Juneteenth Freedom Day

In Reverence of Juneteenth

By Bryan P. Parker

On January 1, 1863, President Abraham Lincoln issued the Emancipation Proclamation, which most of us are taught was the end of slavery in the United States. What we were taught, however, is not entirely true. The end of slavery did not actually arrive until June 19, 1865. This day marked the beginning of the celebration we know as Juneteenth.

I first learned of Juneteenth when I was 12 years old. I was living in Fort Sill, a United States Army base adjacent to the city of Lawton, Oklahoma. My mother had taken my sister and I to the mall, and as were leaving, we noticed what looked like a small parade happening near the parking lot. I saw signs with “Juneteenth” written on them and people dancing with red, black, and green flags. I immediately became curious and enamored with this small group of proud Black people celebrating and having so much fun.

After that day, I made it a point to research and learn everything I could about Juneteenth. I learned that it wasn’t until June 19, 1865 that slaves in Texas were finally told that they were free. I even learned about how the Freedmen’s Bureau was also established in 1865, to provide resources for the newly freed people. This bit of history led me on a quest into my adulthood to make sure that I learned about African American history, my history, whether it was taught in schools or not.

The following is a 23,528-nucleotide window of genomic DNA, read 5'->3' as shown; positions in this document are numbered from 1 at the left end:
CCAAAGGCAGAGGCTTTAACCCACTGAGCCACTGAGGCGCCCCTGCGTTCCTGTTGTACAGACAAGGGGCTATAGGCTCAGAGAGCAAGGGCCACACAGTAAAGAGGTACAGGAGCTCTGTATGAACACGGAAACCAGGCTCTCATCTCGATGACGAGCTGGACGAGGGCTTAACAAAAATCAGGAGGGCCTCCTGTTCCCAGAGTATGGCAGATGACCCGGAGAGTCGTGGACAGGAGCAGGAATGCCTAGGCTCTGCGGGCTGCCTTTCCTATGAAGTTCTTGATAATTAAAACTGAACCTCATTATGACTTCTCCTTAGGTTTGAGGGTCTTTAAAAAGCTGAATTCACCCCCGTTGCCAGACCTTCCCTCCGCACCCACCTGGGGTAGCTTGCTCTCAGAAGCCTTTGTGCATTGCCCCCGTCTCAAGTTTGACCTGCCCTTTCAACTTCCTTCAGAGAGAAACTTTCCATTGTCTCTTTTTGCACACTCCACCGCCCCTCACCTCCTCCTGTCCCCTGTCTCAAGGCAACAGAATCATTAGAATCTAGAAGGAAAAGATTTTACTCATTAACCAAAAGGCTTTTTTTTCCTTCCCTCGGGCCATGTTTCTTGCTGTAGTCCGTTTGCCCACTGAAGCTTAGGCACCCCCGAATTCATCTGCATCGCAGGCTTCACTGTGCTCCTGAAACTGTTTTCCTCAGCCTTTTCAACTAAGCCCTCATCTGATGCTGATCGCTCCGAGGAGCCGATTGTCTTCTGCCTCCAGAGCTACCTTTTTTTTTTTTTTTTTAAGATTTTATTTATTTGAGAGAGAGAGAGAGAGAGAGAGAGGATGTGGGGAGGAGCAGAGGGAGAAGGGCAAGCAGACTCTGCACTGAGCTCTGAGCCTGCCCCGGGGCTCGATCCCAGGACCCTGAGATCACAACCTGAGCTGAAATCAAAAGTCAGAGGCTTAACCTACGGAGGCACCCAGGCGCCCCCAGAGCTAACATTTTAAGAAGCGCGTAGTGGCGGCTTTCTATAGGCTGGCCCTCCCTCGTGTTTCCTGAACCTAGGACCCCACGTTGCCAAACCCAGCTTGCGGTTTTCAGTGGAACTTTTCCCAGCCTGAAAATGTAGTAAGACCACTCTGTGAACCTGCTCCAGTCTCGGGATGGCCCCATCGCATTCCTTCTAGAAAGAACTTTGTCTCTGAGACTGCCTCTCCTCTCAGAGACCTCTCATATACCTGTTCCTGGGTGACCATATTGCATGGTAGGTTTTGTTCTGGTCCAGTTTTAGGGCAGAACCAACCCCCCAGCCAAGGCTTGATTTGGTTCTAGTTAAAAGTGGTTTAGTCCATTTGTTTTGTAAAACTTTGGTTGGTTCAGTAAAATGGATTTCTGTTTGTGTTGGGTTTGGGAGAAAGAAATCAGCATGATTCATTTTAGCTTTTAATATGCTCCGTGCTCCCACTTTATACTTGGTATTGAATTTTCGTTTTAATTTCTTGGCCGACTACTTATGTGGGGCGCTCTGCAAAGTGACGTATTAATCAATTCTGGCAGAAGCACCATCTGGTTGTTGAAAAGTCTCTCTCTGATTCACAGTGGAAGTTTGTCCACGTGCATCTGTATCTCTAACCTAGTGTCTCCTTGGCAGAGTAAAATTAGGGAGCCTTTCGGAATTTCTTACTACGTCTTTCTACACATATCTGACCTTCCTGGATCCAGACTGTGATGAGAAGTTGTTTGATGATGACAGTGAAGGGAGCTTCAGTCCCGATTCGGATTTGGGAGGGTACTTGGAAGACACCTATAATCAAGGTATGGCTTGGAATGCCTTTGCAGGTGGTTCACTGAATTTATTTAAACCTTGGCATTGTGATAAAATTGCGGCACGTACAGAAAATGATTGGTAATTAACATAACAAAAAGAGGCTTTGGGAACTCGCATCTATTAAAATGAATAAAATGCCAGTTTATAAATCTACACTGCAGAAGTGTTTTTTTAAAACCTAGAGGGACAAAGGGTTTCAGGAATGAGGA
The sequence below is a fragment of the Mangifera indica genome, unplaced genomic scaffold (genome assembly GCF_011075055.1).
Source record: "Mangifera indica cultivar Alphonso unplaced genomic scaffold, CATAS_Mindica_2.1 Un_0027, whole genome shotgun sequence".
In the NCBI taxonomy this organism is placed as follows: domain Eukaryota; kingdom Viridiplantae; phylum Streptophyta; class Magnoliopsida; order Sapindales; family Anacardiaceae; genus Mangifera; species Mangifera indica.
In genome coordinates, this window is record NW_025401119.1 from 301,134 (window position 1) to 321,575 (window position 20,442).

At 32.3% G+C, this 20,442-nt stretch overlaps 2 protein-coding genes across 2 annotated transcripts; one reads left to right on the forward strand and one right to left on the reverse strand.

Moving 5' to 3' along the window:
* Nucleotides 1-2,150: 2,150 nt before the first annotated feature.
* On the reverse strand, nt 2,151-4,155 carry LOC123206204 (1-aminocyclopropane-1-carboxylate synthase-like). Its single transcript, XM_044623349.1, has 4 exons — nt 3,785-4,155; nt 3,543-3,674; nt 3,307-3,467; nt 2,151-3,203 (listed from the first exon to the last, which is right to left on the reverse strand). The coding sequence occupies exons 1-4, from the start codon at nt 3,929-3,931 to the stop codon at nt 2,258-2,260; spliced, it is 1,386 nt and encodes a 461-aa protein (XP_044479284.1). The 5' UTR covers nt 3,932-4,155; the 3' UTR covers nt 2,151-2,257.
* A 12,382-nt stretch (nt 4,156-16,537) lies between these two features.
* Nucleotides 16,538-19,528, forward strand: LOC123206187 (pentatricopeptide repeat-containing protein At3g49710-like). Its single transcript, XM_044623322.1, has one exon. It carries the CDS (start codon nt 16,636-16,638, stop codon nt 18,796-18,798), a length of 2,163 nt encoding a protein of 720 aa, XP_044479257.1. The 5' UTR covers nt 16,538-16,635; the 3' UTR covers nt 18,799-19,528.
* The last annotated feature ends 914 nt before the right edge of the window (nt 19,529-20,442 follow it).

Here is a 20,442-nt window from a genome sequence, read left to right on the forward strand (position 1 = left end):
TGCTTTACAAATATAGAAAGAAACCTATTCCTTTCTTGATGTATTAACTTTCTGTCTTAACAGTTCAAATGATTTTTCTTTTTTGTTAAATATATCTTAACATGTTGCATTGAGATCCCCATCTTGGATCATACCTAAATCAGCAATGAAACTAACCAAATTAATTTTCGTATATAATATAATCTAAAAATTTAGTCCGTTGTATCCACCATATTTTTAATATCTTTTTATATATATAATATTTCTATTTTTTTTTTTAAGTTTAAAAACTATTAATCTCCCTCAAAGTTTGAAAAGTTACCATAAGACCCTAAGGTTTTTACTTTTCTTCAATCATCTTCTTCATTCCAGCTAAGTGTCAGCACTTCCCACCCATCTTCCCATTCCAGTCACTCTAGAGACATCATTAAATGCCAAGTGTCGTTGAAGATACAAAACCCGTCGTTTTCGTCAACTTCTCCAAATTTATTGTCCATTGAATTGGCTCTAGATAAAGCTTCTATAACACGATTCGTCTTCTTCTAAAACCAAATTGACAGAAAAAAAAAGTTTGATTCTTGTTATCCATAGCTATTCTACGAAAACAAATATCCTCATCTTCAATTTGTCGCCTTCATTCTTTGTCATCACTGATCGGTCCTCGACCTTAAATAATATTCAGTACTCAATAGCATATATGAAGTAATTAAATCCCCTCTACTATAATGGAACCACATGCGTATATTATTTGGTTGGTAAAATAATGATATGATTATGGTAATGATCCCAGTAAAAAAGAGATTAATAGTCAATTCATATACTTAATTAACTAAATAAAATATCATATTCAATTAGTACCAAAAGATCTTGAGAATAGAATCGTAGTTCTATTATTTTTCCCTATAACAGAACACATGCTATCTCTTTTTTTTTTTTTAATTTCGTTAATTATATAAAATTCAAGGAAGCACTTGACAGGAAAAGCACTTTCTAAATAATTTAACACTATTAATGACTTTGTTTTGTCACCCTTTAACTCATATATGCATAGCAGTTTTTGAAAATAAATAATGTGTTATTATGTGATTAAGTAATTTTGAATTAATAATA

The culmination of this quest happened when I, along with three close friends I met while attending North Carolina Central University School of Law, decided to start our own law firm. Our decision was rooted in the realization that there were major deficiencies when it came to diversity, equity, and inclusion in the legal profession, as we often found ourselves to be the only Black faces in offices full of attorneys. These deficiencies presented themselves in ways that had a negative impact on the work environment and the ways in which BIPOC clients were represented. We named our firm the Freedmen Law Group, out of reverence to the Freedmen’s Bureau. We also decided to launch our firm on June 19, Juneteenth, to highlight its cultural significance, and to send the message that we are committed to providing resources to our community to promote equality. This year we celebrate our four year anniversary at a time when the United States has passed legislation to finally recognize Juneteenth as a federal holiday.

I lived in Oklahoma for another two or three years after that day at the mall, and I can’t recall ever seeing that small Juneteenth celebration again. To this day, I don’t know whether it was an official celebration, or if those proud Black people just decided to get together and celebrate. Either way, what I witnessed that day instilled within me a sense of pride that I’ve carried with me ever since.